Method decision 2022 - 2026
In September, the Netherlands Authority for Consumers & Markets (ACM) established new regulatory methods for regional electricity and gas network operators. The law stipulates that the ACM must periodically establish a regulatory method, valid for a minimum of three and a maximum of five years, which is used to determine permitted income and tariffs for the corresponding period. The method must make it possible for network operators to achieve a reasonable return if they manage their activities efficiently.
The ACM has made adjustments in anticipation of the upcoming energy transition in both method decisions.
In the regulatory method for the regional gas network operators, the ACM has introduced measures in line with the expectation that no new customers will be connected to the existing gas infrastructure in the coming decades, and that many customers will in fact switch to a different form of heating. Without these adjustments, the customers remaining on the grid would risk being burdened with excessive bills and network operators might end up with unrecoverable assets. For gas, the ACM is moving to a nominal system for compensating the legally defined reasonable return, which means that returns can no longer be pushed back in time. In addition, the ACM will switch from straight-line depreciation to degressive depreciation for assets. The third important measure is that divestments in connections and networks will be charged directly to the regulatory result. This package ensures that fewer costs are pushed back in time, which is consistent with the goal of not overburdening future generations.
In the regulatory method for the regional electricity network operators, the ACM has made several adjustments based on the opposite development compared to gas, namely that the infrastructure needs to be expanded substantially, which could lead to financial difficulties for the network operators if no adjustments were made. The ACM method ensures that the coverage in the tariffs for purchase costs charged by TenneT run parallel with the expected actual costs. This avoids significant pre-financing of these purchase costs. In addition, the ACM takes into account the exponential increase in the number of connections for decentralised renewable production. Where initially the increase was processed once per regulatory period, there is now provision for structural retrospective costing based on the last known actual data, i.e., for a delay of no more than two years. With regard to the reasonable return system, the ACM has decided to use an average of the real and nominal values. In the case of electricity, there is also a package of measures whereby fewer costs are pushed back in time.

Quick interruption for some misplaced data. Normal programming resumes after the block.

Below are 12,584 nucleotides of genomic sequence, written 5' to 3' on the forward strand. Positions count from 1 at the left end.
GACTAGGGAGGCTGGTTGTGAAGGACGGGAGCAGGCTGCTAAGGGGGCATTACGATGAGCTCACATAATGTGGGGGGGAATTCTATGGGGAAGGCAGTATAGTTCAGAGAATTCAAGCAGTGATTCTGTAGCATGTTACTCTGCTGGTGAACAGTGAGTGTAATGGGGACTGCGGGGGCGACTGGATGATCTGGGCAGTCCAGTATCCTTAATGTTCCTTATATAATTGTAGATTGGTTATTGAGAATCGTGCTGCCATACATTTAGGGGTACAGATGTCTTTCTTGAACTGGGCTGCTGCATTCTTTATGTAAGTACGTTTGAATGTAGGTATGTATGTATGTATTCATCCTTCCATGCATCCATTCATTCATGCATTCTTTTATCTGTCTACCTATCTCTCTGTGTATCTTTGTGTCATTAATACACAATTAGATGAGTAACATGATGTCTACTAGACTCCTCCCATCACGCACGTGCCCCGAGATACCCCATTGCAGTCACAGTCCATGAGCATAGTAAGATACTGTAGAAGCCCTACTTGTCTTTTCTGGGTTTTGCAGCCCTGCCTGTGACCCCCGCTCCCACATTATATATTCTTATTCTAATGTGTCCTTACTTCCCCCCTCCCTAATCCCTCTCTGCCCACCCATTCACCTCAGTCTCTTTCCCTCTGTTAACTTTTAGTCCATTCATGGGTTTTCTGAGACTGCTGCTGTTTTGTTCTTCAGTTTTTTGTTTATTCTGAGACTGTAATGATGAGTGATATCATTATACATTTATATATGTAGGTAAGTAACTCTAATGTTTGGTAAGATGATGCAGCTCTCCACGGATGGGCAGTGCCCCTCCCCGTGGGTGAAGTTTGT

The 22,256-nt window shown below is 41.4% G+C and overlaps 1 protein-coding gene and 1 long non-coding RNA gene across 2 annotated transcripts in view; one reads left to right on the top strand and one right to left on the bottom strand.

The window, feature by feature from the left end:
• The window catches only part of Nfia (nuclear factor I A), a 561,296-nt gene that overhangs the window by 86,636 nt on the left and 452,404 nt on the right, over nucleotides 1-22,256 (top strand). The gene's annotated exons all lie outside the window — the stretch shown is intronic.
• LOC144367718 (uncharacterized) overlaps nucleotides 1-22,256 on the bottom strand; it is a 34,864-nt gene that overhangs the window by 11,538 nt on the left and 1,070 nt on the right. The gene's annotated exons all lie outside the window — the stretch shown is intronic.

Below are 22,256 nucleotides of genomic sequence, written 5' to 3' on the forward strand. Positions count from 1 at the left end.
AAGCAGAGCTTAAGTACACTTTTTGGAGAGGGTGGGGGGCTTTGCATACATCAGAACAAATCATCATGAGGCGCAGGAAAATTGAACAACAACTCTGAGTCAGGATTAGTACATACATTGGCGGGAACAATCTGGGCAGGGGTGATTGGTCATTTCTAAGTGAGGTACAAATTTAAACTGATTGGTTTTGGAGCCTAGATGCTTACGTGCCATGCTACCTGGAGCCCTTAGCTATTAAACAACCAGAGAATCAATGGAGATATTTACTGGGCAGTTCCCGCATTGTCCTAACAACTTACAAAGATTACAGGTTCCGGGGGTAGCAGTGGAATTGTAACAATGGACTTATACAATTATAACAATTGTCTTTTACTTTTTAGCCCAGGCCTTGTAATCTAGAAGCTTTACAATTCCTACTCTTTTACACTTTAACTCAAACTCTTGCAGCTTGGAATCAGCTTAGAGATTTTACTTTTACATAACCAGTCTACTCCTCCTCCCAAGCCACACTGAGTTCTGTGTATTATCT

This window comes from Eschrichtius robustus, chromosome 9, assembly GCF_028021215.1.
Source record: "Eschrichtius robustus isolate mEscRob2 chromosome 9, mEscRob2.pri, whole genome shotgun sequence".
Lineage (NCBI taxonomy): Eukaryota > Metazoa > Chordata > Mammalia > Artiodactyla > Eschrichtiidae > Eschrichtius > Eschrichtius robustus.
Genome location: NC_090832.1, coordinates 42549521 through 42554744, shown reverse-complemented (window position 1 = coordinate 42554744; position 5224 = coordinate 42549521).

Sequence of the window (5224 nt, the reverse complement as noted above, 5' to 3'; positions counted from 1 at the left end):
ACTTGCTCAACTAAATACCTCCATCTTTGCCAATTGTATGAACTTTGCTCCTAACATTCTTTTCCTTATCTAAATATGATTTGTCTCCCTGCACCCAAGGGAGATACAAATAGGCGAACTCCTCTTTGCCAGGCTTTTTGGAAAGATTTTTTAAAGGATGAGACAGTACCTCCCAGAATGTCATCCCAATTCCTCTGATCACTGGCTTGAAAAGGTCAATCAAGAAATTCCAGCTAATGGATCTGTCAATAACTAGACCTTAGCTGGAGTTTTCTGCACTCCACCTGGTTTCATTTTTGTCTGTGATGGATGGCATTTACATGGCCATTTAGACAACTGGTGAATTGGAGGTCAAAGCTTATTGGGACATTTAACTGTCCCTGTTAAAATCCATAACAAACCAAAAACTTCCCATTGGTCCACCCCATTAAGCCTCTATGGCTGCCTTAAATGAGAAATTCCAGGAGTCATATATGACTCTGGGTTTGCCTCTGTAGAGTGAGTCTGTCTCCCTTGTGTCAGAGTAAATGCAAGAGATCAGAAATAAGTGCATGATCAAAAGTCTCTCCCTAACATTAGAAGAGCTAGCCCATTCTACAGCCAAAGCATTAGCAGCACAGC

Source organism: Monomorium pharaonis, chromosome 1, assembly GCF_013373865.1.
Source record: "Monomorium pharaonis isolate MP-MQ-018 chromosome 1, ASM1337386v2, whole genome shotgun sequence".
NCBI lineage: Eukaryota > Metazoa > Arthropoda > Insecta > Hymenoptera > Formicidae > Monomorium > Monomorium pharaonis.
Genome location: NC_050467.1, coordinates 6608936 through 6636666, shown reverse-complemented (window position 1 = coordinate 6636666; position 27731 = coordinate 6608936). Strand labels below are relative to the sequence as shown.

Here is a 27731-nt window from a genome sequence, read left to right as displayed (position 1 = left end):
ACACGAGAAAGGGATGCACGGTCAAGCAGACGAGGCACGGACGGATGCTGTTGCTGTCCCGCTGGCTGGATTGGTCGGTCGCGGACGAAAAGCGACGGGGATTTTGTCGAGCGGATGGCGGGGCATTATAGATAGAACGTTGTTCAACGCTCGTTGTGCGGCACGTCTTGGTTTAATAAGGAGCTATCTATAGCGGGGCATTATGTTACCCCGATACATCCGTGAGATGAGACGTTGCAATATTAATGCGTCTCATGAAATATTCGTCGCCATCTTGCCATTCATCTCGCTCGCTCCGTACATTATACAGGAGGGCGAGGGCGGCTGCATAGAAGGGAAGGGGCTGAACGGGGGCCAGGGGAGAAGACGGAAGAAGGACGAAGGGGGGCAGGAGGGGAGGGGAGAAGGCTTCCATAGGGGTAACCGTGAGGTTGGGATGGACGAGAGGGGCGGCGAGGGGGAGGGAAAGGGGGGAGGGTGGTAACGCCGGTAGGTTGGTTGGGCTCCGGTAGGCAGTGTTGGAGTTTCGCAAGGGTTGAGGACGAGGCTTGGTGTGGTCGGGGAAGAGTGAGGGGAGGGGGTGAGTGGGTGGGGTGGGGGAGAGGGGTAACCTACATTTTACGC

Furthermore, for both gas and electricity, the level of the legally defined reasonable return has been adjusted to reflect the recent market trend, with a decrease due to the effect of the historically low interest rates at present. In addition, the ACM decided to recalculate the reasonable return annually based on the actual level of the risk-free interest rate. This means greater financial uncertainty, but will be advantageous once interest rates start to rise again.
The conclusion of Liander and the other network operators is that the ACM has established a regulatory method for regional electricity network management for the years 2022 to 2026 that does not take sufficient account of the energy transition and will therefore lead to development in revenue that lags far behind the unavoidable increases in expenditure. The main reason for this is that in its forecasts, the ACM has not allowed for the sharp break relative to the previous trend in respect of expenditure associated with the energy transition. For example, it does not take into account the additional costs resulting from the much higher level of investment, more than double, nor does it make provision for compensation of the new, and potentially very high, costs of congestion management.
In respect of regional gas network management, the network operators conclude that the ACM has generally taken sufficient account of the consequences of the energy transition in the adjustments to the method.
Based on the above, the collective network operators submitted appeals to the Dutch Trade and Industry Appeals Tribunal (CBb) in December 2021.